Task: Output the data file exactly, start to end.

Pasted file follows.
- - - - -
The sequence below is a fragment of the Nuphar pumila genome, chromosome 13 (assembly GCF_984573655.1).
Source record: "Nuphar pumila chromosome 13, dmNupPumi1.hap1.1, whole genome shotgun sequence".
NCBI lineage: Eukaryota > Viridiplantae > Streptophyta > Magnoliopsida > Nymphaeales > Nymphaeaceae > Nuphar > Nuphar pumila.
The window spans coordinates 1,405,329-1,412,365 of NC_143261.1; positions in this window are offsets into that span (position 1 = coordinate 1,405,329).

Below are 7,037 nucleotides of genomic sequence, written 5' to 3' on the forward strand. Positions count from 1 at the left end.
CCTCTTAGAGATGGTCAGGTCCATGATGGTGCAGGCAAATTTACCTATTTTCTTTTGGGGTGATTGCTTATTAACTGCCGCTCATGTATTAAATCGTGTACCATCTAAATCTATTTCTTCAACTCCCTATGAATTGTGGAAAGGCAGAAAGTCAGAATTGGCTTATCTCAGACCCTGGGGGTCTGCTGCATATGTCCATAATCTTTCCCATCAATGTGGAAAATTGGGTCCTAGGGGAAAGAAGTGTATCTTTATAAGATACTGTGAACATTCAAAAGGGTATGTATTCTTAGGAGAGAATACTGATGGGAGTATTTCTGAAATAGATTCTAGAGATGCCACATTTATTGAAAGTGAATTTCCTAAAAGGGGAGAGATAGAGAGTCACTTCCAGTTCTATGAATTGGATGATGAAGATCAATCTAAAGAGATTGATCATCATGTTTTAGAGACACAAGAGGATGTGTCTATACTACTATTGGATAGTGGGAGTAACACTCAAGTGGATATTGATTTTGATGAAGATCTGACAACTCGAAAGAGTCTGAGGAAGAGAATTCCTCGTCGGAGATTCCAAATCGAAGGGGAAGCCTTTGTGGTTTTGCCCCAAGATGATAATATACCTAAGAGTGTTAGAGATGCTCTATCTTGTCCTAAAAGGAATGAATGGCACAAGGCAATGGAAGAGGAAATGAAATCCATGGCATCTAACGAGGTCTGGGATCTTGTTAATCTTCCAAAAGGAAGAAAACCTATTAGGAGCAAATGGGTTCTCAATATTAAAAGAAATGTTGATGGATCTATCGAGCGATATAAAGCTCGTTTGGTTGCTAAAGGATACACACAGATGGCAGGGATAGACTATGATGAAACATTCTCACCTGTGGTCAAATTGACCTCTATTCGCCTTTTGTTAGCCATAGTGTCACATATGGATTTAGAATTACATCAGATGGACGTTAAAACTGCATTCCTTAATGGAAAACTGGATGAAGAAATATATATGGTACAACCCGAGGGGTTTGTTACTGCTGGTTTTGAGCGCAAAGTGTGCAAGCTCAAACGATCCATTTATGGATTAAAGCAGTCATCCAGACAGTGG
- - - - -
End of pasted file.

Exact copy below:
The sequence below is a fragment of the Nuphar pumila genome, chromosome 13 (assembly GCF_984573655.1).
Source record: "Nuphar pumila chromosome 13, dmNupPumi1.hap1.1, whole genome shotgun sequence".
NCBI lineage: Eukaryota > Viridiplantae > Streptophyta > Magnoliopsida > Nymphaeales > Nymphaeaceae > Nuphar > Nuphar pumila.
The window spans coordinates 1,405,329-1,412,365 of NC_143261.1; positions in this window are offsets into that span (position 1 = coordinate 1,405,329).

Below are 7,037 nucleotides of genomic sequence, written 5' to 3' on the forward strand. Positions count from 1 at the left end.
CCTCTTAGAGATGGTCAGGTCCATGATGGTGCAGGCAAATTTACCTATTTTCTTTTGGGGTGATTGCTTATTAACTGCCGCTCATGTATTAAATCGTGTACCATCTAAATCTATTTCTTCAACTCCCTATGAATTGTGGAAAGGCAGAAAGTCAGAATTGGCTTATCTCAGACCCTGGGGGTCTGCTGCATATGTCCATAATCTTTCCCATCAATGTGGAAAATTGGGTCCTAGGGGAAAGAAGTGTATCTTTATAAGATACTGTGAACATTCAAAAGGGTATGTATTCTTAGGAGAGAATACTGATGGGAGTATTTCTGAAATAGATTCTAGAGATGCCACATTTATTGAAAGTGAATTTCCTAAAAGGGGAGAGATAGAGAGTCACTTCCAGTTCTATGAATTGGATGATGAAGATCAATCTAAAGAGATTGATCATCATGTTTTAGAGACACAAGAGGATGTGTCTATACTACTATTGGATAGTGGGAGTAACACTCAAGTGGATATTGATTTTGATGAAGATCTGACAACTCGAAAGAGTCTGAGGAAGAGAATTCCTCGTCGGAGATTCCAAATCGAAGGGGAAGCCTTTGTGGTTTTGCCCCAAGATGATAATATACCTAAGAGTGTTAGAGATGCTCTATCTTGTCCTAAAAGGAATGAATGGCACAAGGCAATGGAAGAGGAAATGAAATCCATGGCATCTAACGAGGTCTGGGATCTTGTTAATCTTCCAAAAGGAAGAAAACCTATTAGGAGCAAATGGGTTCTCAATATTAAAAGAAATGTTGATGGATCTATCGAGCGATATAAAGCTCGTTTGGTTGCTAAAGGATACACACAGATGGCAGGGATAGACTATGATGAAACATTCTCACCTGTGGTCAAATTGACCTCTATTCGCCTTTTGTTAGCCATAGTGTCACATATGGATTTAGAATTACATCAGATGGACGTTAAAACTGCATTCCTTAATGGAAAACTGGATGAAGAAATATATATGGTACAACCCGAGGGGTTTGTTACTGCTGGTTTTGAGCGCAAAGTGTGCAAGCTCAAACGATCCATTTATGGATTAAAGCAGTCATCCAGACAGTGG